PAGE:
He said: "That may seem a lot, but the students who get the best grades will be working this hard."
But teachers and other experts said it was "unrealistic" and could put too much pressure on students.
Mr Lenon, who retired as headmaster of Harrow School in 2011, offered five tips which included starting at 9am and working for no more than two hours at a time before taking a break.
He said: "The best GCSE and A-level results don't go to the cleverest students - they go to those who revised in the Easter holidays."
His revision schedule would mean 100 hours of work over 14 days in the Easter holiday, with repeat sessions in the summer term and before the exam.
Stephen Cumper, a teacher from Belfast, said the advice was "complete nonsense".
"Children need to have a work-life balance," he said.
Colleen Shelley, a teacher in a private girls school in Hertfordshire, said: "That's absolutely not acceptable. It's not realistic.
"We as adults don't function like that in a work environment. Work should be intermittent - revise in moderation and take breaks."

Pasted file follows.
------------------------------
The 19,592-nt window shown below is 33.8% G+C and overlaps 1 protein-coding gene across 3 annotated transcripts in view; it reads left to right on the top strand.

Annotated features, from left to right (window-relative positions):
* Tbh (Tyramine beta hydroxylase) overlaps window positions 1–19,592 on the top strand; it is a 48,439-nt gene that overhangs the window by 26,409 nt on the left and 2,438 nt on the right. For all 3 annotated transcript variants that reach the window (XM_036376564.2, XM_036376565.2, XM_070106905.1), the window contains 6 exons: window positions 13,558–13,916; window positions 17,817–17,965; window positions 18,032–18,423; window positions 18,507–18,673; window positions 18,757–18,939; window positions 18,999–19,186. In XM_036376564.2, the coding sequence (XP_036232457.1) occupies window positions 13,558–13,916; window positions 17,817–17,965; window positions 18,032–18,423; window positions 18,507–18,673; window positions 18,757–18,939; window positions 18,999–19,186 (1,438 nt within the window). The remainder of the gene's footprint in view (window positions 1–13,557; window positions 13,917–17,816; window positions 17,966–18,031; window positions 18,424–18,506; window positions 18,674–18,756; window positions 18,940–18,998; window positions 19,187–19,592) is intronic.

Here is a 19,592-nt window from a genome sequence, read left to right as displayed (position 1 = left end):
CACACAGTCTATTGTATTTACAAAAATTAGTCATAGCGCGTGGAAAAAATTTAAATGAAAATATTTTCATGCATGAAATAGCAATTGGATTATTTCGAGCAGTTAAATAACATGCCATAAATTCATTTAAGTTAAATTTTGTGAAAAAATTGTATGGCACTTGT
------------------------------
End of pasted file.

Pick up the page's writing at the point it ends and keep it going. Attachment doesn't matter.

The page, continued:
Sarah-Jayne Blakemore, a psychology professor at University College London who researches the adolescent brain, said teenagers were already under a lot of stress.
She said on Twitter: "This generation of young people are under massive pressure, academically, socially... I'm not sure recommendations like this help much."
One parent, Serian Walker, who is also a police officer, said in her profession she had dealt with suicides by children who could not cope with the pressure.
Ms Walker, from Cardiff, said she struggled to get her 15-year-old daughter to take a break from revision.
"I know she isn't sleeping well and I know she's miserable. Of course I'd like her to excel, but not at the cost of her mental health," she said.
But Clare Wagner, head teacher of the West London Free School, endorsed Mr Lenon's tips as "excellent revision advice".
One recent A-level student also backed Mr Lenon's advice.
Natasha, now in her final year at Queen Mary University of London, said that she relied on at least seven hours of study a day in the Easter holidays during her GCSEs and A-levels.
"Looking back, there is no way I would have been able to properly cover all the content you need to revise in fewer than seven hours a day. I can't see how you can get top grades and study fewer hours," she said.
"It is not about finding a work-life balance, it is about making a sacrifice."